To the BBC, of course, where I spent most of my working (and therefore my learning) life. To Westcountry Television, for the experience of starting-up from scratch a completely new and ground-breaking operation and for introducing me to the world of commercial broadcasting. To the Cabinet Office Top Management Programme and its remarkable tutors, for some revelatory insights into modern management principles and practice. To the Thomson Foundation, the British Council, the UK’s Department for International Development, the Council of Europe and the OSCE for opportunities to work with broadcasters and governments in some Broadcasters’ Media Management Manual wenty countries-in-transition; their assignments have been the source of much of the material in this manual. To UNESCO for making the manual possible. And to the very many professional colleagues and friends with whom I’ve been privileged to bat around ideas and opinions over more than forty years. Particular acknowledgements are due to Dick Bates and Zofair Ammar for their input on financial management and to Phil Speight for his suggestions on editorial and production practice. If there are errors in the manual the fault is, of course, mine alone. The terminology I’ve used is generally that of British broadcasting conventions and practice. (‘Regional’, for instance, usually efers to regions within a country, rather than to wider geographical groupings of several countries – like the Middle East or the South Pacific. ) Where that might risk confusion, I’ve tried to clarify what’s intended. Because its operations are more complex, many of the illustrations are taken from television but the principles are manifestly equally applicable to radio. We’re facing an era of change on an unprecedented scale and at unprecedented speed. Let’s together ensure that the media lead the way down the road of management reform and progress. That way the development of broadcasting can also bring with it broadcasting for development.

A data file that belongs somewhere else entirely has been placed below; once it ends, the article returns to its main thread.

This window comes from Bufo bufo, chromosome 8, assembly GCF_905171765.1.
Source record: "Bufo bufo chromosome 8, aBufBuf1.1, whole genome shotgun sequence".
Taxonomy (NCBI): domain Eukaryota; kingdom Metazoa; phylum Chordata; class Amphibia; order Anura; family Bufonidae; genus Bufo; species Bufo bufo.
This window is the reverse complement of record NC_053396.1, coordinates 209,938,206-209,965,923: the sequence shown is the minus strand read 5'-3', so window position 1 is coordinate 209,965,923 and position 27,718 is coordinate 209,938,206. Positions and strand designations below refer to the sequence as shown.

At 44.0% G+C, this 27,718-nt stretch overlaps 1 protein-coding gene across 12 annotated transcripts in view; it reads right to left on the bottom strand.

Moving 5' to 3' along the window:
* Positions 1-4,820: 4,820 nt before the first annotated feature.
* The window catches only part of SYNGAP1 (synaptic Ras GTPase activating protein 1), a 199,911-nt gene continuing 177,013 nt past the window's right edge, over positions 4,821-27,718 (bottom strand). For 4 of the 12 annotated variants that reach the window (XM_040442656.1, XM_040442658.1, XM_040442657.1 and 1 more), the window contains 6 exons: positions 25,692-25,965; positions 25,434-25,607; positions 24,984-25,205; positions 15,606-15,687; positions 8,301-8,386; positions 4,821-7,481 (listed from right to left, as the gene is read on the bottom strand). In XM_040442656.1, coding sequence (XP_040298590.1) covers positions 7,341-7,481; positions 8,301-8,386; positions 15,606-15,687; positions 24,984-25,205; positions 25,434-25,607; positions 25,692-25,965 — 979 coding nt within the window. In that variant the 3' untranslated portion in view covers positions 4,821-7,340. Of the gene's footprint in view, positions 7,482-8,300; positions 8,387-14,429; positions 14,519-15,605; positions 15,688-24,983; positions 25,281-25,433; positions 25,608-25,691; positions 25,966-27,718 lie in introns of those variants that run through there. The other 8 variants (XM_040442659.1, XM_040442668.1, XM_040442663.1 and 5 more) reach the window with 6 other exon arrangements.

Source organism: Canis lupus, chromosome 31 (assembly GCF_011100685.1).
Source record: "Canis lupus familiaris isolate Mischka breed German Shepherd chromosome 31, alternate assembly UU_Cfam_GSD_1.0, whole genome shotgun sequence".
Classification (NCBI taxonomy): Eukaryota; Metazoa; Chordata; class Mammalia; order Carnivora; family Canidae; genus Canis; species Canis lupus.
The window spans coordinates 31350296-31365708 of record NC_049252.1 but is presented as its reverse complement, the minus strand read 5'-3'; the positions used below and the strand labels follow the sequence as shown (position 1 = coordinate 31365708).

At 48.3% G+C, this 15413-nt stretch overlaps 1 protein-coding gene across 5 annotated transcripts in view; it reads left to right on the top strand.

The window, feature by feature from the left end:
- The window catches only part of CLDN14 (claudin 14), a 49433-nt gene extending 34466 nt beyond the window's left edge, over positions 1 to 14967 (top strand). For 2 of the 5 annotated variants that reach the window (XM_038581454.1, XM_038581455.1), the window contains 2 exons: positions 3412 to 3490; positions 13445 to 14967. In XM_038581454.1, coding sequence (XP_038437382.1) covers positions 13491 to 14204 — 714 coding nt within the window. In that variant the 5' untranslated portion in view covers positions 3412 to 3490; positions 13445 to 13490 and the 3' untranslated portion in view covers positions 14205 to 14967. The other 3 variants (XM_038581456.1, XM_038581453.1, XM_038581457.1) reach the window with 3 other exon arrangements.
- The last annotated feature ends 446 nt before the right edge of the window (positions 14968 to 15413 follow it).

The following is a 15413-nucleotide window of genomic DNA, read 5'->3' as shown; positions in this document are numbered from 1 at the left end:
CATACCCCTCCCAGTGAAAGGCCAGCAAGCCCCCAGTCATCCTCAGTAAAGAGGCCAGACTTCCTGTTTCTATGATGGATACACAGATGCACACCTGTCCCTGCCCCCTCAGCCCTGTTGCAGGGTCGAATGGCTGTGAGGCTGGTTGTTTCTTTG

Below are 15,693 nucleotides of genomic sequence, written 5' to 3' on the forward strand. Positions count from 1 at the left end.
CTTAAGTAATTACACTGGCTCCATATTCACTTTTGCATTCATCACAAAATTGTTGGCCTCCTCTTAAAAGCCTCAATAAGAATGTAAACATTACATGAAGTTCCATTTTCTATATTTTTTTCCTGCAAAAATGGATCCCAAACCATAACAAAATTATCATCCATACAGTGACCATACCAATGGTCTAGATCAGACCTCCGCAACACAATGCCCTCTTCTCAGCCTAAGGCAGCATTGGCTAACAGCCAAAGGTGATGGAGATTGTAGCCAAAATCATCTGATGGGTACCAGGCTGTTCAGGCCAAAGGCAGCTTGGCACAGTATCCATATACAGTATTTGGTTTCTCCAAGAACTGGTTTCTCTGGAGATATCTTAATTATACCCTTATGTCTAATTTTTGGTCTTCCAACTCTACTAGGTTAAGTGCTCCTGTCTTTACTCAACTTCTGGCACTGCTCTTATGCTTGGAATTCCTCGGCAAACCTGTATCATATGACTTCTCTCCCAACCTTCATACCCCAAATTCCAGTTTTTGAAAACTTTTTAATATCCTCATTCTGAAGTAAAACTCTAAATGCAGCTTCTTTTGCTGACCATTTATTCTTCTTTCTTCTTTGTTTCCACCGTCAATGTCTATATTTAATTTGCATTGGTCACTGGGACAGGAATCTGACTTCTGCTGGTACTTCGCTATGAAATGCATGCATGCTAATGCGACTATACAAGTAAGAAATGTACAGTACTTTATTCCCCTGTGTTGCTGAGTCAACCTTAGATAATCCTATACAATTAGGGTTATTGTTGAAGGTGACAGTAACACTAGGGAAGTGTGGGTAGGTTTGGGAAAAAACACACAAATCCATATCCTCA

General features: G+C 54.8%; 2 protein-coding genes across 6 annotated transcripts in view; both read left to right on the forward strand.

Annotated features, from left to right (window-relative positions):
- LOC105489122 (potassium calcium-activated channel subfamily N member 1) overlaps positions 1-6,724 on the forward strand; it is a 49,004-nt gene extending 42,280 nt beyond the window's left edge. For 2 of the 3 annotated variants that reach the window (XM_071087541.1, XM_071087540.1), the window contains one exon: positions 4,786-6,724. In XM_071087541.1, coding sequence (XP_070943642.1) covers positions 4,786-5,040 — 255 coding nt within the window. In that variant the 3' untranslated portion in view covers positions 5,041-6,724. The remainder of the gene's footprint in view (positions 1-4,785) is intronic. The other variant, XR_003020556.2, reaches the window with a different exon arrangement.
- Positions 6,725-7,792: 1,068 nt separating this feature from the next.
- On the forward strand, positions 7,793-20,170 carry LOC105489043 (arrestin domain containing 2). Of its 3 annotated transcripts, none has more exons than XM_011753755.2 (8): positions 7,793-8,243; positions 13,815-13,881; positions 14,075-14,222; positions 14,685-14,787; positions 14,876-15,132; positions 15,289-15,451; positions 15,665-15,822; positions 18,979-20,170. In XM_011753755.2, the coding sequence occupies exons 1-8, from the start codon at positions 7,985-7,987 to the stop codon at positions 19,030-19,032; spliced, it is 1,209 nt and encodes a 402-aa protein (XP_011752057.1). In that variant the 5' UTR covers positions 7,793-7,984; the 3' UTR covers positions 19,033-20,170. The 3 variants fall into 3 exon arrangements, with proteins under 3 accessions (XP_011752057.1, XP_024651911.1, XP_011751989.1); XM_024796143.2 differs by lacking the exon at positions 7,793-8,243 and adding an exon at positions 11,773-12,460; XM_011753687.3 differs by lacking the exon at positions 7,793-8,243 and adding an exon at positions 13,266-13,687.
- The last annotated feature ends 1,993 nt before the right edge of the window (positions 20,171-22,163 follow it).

John Prescott Thomas Bristol 2009 9 1 What’s the Media Game? 10 Broadcasters’ Media Management Manual T he truth is that nobody really knows – yet. The only thing that’s absolutely certain is that the old certainties have gone for good. The BBC was designed in the 920s on the pattern of the British civil service to run a monopoly. If it had stayed that way, it would now be as dead as the dodo. As will be any broadcasting organisation which fails to adapt to the new media environment. (And, sadly, the dodo doesn’t even know that it’s extinct: none of us gets to read our own obituary. ) There’s no market more dynamic and fast-moving than that of the media.
New technologies – and convergence among existing ones – are causing monumental shifts both in consumer behaviour and in the potential for content providers and distributors. Some will emerge as big winners; but the actual take-up by consumers is by no means universally assured and is constantly changing. (Viewers with access to 24-hour television news services currently watch them for only nine minutes a day on average; in Britain, ITV has already closed down its rolling-news channel. ) As digital technology brings with it a previously unimaginable proliferation of media outlets, the audience share of any individual broadcaster must inexorably fall.
The figures are already a fraction of what they were even ten years ago: programmes once watched by or 20 million viewers are now lucky to attract five million and the figures are still falling. In fact, in this new media world, to speak of broadcasting in its traditional sense may become an anachronism. Though people are still spending a lot of time in front of their screens, they’re devoting much less of it to viewing broadcast schedules. In 2006, internet use in Britain exceeded broadcasttelevision viewing for the first time; at the time of writing, Google’s UK advertising revenue has already overtaken that of the terrestrial commercial television channels. So content providers are increasingly integrating terrestrial transmission with satellite, cable, broadband and telephony.